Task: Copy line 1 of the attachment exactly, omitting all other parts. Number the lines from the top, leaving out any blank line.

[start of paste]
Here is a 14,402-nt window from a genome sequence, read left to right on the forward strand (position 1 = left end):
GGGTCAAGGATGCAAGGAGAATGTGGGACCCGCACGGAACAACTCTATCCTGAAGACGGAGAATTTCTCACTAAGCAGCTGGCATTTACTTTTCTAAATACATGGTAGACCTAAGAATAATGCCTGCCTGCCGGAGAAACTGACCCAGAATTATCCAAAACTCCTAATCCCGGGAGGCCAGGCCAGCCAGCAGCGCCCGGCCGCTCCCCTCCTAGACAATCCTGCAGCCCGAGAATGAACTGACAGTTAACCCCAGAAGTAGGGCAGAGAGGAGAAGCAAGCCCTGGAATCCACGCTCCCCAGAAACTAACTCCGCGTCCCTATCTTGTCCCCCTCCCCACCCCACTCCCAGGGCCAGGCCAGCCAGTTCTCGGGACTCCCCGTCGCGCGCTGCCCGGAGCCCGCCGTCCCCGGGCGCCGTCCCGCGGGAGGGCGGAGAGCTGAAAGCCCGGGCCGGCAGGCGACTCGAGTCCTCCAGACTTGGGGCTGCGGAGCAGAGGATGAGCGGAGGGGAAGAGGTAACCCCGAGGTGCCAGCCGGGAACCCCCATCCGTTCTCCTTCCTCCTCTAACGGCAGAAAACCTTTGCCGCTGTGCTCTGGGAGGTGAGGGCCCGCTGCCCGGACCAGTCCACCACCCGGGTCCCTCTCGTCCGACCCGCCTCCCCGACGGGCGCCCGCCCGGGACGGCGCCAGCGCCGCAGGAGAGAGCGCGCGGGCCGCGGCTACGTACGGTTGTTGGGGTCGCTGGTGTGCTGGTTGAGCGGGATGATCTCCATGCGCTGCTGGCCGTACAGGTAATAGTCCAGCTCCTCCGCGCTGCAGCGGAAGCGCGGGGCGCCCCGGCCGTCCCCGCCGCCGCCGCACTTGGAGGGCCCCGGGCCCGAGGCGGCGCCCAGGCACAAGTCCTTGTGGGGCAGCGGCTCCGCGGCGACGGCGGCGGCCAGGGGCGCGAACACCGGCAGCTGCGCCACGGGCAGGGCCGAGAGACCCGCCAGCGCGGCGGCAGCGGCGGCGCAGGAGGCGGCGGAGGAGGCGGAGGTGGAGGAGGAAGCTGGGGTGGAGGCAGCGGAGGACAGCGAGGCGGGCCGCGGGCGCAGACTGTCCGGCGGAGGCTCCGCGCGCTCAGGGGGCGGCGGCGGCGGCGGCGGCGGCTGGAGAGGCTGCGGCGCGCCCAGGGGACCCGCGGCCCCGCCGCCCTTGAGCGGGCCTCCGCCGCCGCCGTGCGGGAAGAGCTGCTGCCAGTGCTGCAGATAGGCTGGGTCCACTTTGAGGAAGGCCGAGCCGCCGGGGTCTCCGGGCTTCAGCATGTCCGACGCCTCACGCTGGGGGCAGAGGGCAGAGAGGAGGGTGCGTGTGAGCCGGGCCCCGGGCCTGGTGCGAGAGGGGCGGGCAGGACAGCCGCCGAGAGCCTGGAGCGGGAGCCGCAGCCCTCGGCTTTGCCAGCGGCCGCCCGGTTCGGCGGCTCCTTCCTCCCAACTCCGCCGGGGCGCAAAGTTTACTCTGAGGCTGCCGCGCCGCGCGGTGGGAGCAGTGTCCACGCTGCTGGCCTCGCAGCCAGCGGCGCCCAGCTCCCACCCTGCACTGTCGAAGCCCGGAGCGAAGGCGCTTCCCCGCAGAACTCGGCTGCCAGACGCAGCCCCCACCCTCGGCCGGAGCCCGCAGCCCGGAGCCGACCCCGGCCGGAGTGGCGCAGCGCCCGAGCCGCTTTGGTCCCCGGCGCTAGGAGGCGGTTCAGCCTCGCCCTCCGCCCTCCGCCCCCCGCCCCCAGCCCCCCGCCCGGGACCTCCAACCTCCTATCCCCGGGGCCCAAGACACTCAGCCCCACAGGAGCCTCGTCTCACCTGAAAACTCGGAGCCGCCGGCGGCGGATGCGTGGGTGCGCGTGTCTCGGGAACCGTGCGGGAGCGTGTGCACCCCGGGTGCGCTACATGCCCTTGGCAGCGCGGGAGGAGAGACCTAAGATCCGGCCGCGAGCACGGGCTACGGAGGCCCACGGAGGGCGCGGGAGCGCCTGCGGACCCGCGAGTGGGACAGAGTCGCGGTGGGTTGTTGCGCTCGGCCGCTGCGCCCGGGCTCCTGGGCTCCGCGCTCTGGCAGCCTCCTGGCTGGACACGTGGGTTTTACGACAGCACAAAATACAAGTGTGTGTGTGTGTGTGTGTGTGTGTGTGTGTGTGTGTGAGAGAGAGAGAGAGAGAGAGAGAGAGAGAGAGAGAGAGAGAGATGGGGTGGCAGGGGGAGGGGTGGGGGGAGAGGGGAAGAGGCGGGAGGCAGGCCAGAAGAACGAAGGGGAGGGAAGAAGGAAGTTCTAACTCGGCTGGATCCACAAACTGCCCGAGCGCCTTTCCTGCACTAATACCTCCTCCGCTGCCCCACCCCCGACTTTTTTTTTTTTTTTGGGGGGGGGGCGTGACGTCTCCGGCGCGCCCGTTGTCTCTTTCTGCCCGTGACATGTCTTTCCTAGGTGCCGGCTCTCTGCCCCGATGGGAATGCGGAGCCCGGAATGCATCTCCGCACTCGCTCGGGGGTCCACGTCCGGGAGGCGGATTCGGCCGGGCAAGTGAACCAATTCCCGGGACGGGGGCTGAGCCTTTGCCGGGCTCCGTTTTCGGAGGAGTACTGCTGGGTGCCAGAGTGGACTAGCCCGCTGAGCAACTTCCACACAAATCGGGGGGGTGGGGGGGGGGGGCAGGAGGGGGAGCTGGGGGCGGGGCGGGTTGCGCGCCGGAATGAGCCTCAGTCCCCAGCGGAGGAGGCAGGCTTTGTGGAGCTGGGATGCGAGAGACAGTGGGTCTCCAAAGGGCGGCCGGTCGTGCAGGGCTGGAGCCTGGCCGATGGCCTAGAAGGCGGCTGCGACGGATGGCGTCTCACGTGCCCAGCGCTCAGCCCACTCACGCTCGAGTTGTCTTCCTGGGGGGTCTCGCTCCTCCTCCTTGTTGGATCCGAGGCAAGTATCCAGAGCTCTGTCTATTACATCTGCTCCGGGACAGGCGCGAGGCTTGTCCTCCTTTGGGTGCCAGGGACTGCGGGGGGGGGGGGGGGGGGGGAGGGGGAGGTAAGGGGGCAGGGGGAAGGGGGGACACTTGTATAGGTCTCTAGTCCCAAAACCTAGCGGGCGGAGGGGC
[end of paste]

Here is a 14,402-nt window from a genome sequence, read left to right on the forward strand (position 1 = left end):